1 Status quo.

2 The firm distribute the excess cash to shareholders, and the


shareholders themselves invest the cash the bank.

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Expected Cost of Financial Distress

There are two important terms:


(Probability of Distress) (Costs if actually in distress)

Probability of Distress has to do with risk


Technology risk
Firm risk (e.g., large fixed costs)
Industry risk (e.g., competitors)
Macroeconomic risk
Etc.

The Costs of Distress include any deadweight loss of firm value...

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Direct Bankruptcy Cost

What are they?


Legal expenses, court costs, advisory fees, etc.

Opportunity costs, e.g., time spent by dealing with creditors

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Indirect Financial Distress Costs

What are they?


Agency Cost on Investment:
Debt Overhang: Pass up positive NPV projects because shareholders
dont benefit
Asset Substitution (Risk Shifting): Undertake negative NPV projects
because shareholders benefit

Competitors: More aggressive

Customers, suppliers, employees: Scared off

Management: Incompetent handling of distress

Asset: Fire Sales

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How Big Are the Costs of Financial Distress?

Direct Costs represent about 3-5% of firm value at distress time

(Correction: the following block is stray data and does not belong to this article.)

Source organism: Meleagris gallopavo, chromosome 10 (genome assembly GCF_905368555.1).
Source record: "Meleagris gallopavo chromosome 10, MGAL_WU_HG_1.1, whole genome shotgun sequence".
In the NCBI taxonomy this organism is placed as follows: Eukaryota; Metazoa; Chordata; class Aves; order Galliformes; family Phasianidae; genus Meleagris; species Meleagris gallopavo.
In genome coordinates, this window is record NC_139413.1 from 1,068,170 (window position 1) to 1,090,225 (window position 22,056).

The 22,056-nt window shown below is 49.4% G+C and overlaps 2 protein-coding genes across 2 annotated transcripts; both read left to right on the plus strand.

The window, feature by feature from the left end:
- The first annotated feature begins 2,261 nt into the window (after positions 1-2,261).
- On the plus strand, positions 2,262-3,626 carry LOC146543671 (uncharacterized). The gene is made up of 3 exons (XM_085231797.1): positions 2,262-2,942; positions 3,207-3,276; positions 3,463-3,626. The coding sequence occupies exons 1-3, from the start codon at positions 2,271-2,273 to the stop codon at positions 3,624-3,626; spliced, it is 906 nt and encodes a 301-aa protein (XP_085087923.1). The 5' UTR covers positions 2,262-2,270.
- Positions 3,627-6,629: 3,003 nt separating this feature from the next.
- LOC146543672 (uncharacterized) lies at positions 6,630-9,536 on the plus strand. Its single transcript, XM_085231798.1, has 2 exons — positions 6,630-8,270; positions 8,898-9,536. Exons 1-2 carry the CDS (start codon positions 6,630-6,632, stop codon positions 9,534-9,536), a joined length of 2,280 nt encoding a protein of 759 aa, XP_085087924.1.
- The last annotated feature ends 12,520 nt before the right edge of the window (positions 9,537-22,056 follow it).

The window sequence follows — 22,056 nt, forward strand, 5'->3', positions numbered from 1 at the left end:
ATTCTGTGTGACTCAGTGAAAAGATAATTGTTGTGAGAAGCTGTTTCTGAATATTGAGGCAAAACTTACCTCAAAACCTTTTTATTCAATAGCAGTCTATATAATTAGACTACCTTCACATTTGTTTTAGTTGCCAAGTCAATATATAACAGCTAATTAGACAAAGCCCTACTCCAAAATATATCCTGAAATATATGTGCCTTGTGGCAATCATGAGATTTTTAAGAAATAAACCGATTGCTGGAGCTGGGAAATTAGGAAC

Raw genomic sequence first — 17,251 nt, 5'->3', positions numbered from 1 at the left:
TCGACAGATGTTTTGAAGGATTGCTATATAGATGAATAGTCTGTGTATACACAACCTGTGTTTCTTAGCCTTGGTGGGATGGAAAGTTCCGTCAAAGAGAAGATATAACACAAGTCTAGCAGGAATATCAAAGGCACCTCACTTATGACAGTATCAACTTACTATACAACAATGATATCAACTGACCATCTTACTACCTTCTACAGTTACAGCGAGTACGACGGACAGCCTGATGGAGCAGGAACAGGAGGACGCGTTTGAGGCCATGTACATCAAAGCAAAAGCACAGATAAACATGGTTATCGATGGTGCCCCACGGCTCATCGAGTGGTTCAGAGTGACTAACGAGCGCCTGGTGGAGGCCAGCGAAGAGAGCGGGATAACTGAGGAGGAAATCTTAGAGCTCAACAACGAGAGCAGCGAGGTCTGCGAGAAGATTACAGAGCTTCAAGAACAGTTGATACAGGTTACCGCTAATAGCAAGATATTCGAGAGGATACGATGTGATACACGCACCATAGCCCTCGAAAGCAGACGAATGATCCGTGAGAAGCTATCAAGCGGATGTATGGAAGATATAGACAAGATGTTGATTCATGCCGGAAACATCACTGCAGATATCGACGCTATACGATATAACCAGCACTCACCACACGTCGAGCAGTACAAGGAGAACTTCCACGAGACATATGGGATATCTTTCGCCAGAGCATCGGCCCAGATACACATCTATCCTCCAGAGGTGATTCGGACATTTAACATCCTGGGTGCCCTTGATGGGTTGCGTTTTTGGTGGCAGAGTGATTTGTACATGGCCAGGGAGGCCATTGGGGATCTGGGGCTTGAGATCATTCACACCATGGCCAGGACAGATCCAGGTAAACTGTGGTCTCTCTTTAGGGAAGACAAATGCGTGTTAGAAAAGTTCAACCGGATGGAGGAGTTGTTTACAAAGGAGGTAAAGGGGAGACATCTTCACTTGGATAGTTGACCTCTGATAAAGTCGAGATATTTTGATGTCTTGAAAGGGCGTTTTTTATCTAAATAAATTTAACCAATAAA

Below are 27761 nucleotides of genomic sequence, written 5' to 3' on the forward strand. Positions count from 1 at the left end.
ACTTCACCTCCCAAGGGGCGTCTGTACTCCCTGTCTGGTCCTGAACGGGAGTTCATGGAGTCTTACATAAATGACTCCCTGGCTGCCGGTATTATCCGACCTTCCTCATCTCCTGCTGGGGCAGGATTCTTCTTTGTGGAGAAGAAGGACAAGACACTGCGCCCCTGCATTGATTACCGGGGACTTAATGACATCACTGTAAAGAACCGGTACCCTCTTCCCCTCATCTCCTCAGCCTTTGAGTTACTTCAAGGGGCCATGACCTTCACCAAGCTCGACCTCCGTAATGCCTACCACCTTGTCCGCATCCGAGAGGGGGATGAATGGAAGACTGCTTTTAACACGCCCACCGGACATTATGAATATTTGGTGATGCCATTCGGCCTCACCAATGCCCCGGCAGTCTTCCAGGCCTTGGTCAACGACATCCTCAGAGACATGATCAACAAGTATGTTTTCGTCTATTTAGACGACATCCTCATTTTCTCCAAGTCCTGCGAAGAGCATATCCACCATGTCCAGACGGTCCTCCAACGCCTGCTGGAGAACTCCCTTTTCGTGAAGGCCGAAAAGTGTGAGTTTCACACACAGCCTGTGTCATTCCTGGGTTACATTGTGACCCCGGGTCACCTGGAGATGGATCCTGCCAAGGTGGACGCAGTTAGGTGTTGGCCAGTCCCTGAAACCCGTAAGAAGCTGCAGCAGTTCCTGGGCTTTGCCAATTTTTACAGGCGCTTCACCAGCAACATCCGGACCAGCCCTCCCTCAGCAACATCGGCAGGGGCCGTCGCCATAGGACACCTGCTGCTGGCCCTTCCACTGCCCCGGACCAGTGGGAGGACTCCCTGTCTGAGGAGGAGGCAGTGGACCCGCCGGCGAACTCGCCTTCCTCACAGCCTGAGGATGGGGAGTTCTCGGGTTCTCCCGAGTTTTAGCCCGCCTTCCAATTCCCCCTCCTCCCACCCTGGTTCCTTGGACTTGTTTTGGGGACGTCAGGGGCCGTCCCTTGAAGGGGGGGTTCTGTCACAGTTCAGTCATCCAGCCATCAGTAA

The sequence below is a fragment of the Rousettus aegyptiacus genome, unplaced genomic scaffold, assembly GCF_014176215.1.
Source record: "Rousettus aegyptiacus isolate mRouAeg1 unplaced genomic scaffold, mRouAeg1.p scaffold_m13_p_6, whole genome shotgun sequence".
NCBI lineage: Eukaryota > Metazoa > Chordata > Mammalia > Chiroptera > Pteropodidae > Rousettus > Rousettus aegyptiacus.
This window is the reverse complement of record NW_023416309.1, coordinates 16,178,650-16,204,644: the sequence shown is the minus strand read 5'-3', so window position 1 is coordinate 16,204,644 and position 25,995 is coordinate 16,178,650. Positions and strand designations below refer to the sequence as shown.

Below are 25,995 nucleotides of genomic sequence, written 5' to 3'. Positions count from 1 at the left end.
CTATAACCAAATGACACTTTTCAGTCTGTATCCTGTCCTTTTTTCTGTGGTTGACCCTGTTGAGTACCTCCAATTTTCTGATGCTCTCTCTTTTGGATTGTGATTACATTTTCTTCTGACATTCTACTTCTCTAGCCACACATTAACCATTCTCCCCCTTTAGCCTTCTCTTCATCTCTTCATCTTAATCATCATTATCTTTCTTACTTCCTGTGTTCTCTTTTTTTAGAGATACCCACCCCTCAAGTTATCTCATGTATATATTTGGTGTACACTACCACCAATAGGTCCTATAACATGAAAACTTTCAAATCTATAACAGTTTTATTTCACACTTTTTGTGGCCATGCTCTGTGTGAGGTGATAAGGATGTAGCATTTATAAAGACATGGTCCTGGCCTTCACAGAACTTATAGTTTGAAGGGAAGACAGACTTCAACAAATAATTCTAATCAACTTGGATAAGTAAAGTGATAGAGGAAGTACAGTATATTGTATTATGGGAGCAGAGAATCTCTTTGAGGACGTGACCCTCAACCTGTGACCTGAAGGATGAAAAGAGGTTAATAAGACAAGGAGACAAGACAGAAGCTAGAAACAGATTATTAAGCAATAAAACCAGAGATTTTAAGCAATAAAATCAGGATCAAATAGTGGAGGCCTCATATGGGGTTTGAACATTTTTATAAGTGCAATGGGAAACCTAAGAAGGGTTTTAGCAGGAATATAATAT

(Weiss, 1990).

Indirect Costs represent about 10-23% of firm value at distress time


(Andrade and Kaplan, 1998).
When weighted by the probability of bankruptcy, the expected indirect
costs can be significant. E.g., 4.5% of pre-distress firm value with
BBB-rated debt (Almeida and Philippon, 2007).

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An Investment Decision Example

Investment of $15m today

Safe return of $22m next year

Discount next years return with a discount rate of 10%


22
NPV= 15 + 1.1 = 5m
The firm should undertake the project.

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What if Assets-in-Place Are Risky?

State Probability Assets-in-Place (next years value)


Good 0.5 100
Bad 0.5 10

The firm has an existing debt face value of $35m to repay next year.

Will shareholders want to pay (from cash) the $15m today to fund the
project?

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Debt Overhang

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Another Investment Decision Example

The new investment is $21m today

The investment return is risky: $54m or -10$m with equal probability


next year

The assets in place are the same as before: $100m or $10m with
equal probability next year, so either $100m and $54m will realize or
$10m and -$10m.

NPV= 21 + 0.554+0.5(10)
1.1 = 1m
The firm should not undertake the project.

The firm still has the existing debt face value of $35m to repay next
year.

Will shareholders want to pay the $21m to fund the project?


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Asset Substitution

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Trade-Off Theory Take-Aways

Companies with low expected distress costs (e.g., gas and


electricity) should load up on debt to take advantage of the tax shield.

Companies with high expected distress costs (e.g., computer


software) should be more conservative.

Companies which expect to have valuable investment opportunities in


the future should avoid too much debt.